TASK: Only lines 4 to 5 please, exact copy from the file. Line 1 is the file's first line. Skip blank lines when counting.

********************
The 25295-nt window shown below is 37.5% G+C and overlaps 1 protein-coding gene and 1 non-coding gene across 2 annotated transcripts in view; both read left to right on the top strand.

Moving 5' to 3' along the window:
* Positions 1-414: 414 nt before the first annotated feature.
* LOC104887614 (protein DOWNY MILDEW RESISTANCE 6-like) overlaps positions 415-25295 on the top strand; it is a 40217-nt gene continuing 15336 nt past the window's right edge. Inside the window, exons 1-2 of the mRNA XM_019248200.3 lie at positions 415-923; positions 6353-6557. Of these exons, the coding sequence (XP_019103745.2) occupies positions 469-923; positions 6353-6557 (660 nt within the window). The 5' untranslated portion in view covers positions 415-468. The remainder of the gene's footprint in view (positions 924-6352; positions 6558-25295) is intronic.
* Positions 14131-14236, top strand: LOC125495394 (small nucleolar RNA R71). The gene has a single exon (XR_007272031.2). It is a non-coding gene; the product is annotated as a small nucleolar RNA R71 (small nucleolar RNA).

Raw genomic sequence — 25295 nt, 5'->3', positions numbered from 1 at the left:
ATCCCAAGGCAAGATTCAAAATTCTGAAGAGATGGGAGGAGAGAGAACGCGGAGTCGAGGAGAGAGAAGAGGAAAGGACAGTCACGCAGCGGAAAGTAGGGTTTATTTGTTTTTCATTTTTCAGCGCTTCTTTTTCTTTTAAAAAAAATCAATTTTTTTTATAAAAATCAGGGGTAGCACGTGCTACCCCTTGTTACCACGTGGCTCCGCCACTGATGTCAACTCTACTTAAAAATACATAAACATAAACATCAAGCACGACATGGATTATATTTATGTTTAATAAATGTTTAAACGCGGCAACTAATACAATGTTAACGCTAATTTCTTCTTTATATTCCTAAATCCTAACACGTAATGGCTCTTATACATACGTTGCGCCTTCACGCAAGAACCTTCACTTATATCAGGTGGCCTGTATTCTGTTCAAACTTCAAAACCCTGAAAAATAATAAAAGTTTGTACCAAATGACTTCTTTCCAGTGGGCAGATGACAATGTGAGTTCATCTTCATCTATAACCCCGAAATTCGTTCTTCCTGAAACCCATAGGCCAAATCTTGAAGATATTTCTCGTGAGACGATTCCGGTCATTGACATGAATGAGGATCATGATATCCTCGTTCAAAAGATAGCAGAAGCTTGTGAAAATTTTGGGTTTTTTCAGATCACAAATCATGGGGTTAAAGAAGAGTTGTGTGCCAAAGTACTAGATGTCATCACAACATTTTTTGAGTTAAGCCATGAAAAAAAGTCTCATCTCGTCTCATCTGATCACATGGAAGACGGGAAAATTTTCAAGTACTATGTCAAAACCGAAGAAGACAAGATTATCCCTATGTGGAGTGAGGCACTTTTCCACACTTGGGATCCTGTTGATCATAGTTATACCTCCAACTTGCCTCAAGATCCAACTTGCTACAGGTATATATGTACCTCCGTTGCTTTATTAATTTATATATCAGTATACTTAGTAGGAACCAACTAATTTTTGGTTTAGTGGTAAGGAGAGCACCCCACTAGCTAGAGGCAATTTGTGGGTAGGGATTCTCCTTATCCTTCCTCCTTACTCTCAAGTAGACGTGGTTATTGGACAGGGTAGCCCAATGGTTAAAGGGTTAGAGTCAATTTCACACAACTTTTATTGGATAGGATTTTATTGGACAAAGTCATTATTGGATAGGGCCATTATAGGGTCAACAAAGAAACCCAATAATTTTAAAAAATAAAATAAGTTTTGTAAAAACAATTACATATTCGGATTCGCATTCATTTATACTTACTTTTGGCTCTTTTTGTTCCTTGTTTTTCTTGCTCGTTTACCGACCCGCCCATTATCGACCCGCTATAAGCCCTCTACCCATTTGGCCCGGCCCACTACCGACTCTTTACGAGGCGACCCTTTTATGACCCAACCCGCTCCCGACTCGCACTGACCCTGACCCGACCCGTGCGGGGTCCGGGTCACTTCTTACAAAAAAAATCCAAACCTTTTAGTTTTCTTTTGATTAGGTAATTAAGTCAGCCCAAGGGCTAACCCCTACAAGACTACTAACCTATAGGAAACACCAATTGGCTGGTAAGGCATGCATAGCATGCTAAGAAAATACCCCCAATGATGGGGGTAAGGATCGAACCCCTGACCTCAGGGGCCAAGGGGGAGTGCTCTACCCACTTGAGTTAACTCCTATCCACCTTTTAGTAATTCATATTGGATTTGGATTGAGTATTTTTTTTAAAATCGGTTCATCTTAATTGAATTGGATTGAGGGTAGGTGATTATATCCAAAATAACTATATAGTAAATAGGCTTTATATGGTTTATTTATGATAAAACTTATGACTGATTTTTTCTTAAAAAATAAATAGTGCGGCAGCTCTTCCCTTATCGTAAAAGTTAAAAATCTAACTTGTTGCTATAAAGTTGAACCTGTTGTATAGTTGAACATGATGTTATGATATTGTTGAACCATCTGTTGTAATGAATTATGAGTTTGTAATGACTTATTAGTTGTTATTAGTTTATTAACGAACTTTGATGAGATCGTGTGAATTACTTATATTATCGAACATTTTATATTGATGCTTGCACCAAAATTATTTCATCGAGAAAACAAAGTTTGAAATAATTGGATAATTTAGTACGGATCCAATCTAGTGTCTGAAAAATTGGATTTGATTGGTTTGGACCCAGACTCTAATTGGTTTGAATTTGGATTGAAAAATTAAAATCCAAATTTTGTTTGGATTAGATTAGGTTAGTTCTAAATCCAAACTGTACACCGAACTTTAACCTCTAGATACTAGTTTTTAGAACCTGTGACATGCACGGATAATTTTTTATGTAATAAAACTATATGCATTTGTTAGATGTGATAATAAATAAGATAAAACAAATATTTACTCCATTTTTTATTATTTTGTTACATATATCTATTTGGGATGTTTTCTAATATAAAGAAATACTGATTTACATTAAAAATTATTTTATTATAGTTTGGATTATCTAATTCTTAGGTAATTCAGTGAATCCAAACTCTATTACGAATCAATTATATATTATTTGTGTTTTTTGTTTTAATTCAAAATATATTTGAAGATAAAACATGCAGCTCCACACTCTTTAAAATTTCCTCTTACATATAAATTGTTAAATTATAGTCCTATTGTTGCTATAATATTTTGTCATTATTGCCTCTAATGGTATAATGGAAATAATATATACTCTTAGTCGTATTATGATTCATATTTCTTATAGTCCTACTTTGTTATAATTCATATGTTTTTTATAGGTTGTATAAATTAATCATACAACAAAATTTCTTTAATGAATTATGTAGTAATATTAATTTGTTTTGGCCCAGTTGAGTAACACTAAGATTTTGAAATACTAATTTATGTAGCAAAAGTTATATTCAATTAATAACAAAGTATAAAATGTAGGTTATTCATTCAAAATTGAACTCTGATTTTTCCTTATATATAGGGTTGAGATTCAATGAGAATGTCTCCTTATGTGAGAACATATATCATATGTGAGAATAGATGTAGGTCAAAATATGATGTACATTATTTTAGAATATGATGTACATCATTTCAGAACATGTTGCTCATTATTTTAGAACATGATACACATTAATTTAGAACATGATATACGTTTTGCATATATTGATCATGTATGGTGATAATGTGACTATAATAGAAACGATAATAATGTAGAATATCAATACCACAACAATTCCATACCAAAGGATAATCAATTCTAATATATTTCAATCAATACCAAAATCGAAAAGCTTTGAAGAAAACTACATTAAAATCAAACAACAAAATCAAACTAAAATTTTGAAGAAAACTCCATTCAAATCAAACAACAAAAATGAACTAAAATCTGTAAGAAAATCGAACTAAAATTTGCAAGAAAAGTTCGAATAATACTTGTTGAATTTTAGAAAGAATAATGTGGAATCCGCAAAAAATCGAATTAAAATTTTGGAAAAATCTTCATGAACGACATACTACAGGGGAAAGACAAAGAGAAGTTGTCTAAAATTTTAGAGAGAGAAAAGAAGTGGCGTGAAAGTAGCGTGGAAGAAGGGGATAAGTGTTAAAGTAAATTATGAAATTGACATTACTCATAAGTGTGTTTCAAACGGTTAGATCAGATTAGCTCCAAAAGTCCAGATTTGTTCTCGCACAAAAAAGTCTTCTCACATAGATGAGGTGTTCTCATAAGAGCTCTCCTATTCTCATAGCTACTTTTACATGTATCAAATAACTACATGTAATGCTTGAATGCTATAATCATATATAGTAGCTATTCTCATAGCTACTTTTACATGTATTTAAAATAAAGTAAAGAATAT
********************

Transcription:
* LOC104887614 (protein DOWNY MILDEW RESISTANCE 6-like) overlaps positions 415-25295 on the top strand; it is a 40217-nt gene continuing 15336 nt past the window's right edge. Inside the window, exons 1-2 of the mRNA XM_019248200.3 lie at positions 415-923; positions 6353-6557. Of these exons, the coding sequence (XP_019103745.2) occupies positions 469-923; positions 6353-6557 (660 nt within the window). The 5' untranslated portion in view covers positions 415-468. The remainder of the gene's footprint in view (positions 924-6352; positions 6558-25295) is intronic.
* Positions 14131-14236, top strand: LOC125495394 (small nucleolar RNA R71). The gene has a single exon (XR_007272031.2). It is a non-coding gene; the product is annotated as a small nucleolar RNA R71 (small nucleolar RNA).